Sitting low to the water at dawn, legs outstretched, the blades of my paddle slicing through the water like a knife through butter, moving almost silently across the vast expanse of the calm harbour, the stillness broken only by the rhythmic gentle sound of the oars and an occasional call of a seabird. For me, the image evokes both serenity and triumph. Serenity because kayaking gives me time to think. And triumph because several miles of kayaking makes me feel like I’ve gotten a good workout. But the picture-perfect scene quickly shatters …. when I realize that my kayak is still tied to the dock!
What is your workplace equivalent?
Sure, laugh if you must; I did too (well, much later) when it happened to me. But I bring it up to make a very specific point. Continue reading
Limited resources – people, money, equipment, and time – seem to be a reality in today’s workplaces. This is usually perceived as a bad situation with negative outcomes. We have come to expect that limited resources will be accompanied by poor service, fewer options, and lesser quality. But what if limited resources were actually an opportunity in disguise?
There have been higher-than-normal temperatures in Western Canada over the last few weeks and a result, the water levels are falling in some of the ponds and smaller lakes in our part of the world. I got a first-hand look when I went on a day-hike this past weekend. I was at this same pond at this time last fall, and the water levels a year ago were significantly higher than they were last weekend. So much so that, what struck me immediately was the contrast between then and now.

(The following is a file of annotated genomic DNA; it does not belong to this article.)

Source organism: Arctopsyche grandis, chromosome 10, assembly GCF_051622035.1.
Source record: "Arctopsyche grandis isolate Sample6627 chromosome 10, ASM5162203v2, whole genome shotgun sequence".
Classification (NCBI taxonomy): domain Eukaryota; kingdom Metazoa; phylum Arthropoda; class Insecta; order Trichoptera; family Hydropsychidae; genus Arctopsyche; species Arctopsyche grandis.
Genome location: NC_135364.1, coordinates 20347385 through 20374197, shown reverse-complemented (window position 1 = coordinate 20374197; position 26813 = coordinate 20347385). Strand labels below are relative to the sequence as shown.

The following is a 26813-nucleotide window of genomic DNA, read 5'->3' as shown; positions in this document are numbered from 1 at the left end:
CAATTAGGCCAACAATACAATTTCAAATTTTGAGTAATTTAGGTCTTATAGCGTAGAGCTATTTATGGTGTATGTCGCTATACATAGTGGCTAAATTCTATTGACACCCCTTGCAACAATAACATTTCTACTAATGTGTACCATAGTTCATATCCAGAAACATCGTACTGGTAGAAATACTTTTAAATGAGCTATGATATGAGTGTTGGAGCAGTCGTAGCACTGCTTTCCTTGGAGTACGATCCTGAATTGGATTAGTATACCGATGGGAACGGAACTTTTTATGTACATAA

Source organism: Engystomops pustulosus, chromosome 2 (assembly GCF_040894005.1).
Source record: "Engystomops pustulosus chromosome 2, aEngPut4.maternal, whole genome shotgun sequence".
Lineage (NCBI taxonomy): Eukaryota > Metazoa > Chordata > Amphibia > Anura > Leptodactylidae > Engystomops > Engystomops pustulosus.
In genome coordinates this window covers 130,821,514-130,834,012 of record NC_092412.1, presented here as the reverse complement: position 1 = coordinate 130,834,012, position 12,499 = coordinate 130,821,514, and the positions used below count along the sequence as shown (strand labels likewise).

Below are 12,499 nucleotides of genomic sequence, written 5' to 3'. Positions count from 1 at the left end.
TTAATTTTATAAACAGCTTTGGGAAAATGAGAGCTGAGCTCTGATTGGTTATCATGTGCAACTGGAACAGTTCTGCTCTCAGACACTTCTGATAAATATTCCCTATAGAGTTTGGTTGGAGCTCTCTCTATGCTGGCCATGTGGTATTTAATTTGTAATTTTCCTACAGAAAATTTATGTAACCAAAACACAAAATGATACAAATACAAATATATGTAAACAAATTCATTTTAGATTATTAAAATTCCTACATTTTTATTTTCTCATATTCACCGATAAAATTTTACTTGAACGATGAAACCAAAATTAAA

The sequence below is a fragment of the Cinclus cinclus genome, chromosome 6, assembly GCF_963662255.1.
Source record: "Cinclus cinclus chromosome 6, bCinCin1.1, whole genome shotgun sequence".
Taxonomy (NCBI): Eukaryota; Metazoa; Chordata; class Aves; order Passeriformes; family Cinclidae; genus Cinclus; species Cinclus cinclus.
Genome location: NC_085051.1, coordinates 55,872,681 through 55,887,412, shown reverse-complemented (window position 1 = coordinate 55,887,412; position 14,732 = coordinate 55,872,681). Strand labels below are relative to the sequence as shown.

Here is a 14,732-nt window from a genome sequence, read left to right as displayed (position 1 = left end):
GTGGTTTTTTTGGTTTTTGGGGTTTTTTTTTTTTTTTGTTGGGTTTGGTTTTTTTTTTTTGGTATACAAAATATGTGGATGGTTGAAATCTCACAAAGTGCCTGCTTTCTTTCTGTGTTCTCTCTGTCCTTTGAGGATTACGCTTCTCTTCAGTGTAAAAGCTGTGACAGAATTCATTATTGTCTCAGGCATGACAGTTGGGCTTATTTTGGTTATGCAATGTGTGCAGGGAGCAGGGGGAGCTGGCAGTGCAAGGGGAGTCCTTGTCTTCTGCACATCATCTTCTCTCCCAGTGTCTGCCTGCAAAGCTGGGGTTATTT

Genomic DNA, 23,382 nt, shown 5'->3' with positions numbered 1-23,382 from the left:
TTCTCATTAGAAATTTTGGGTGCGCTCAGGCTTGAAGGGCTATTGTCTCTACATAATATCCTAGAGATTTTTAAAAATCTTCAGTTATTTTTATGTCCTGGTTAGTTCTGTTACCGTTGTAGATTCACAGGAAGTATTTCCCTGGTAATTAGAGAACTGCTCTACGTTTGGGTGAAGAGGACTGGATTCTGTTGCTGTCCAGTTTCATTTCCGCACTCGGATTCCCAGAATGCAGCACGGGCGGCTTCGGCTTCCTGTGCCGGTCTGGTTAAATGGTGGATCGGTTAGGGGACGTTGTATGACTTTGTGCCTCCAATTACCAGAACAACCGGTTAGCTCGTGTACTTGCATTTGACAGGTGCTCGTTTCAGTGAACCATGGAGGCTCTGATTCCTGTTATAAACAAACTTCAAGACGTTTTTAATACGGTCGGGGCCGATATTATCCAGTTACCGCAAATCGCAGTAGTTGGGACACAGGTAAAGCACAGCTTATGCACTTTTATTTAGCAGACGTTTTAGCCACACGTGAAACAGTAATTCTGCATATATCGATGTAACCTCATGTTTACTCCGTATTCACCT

The surface of this one specific pool when I was there last September was smooth like glass. This time though, the water had dropped to a level where I could now see the garbage, trash and other debris at the bottom of the pond. Continue reading
Are you inadvertently sabotaging yourself? A few weeks ago, I asked a different question: Would you run a marathon blindfolded? It was in reference to how managers in organizations sometimes (usually inadvertently) set their employees up to fail by not giving them the tools and resources they need in order to get the job done! This post prompted an email from a reader who shared the following: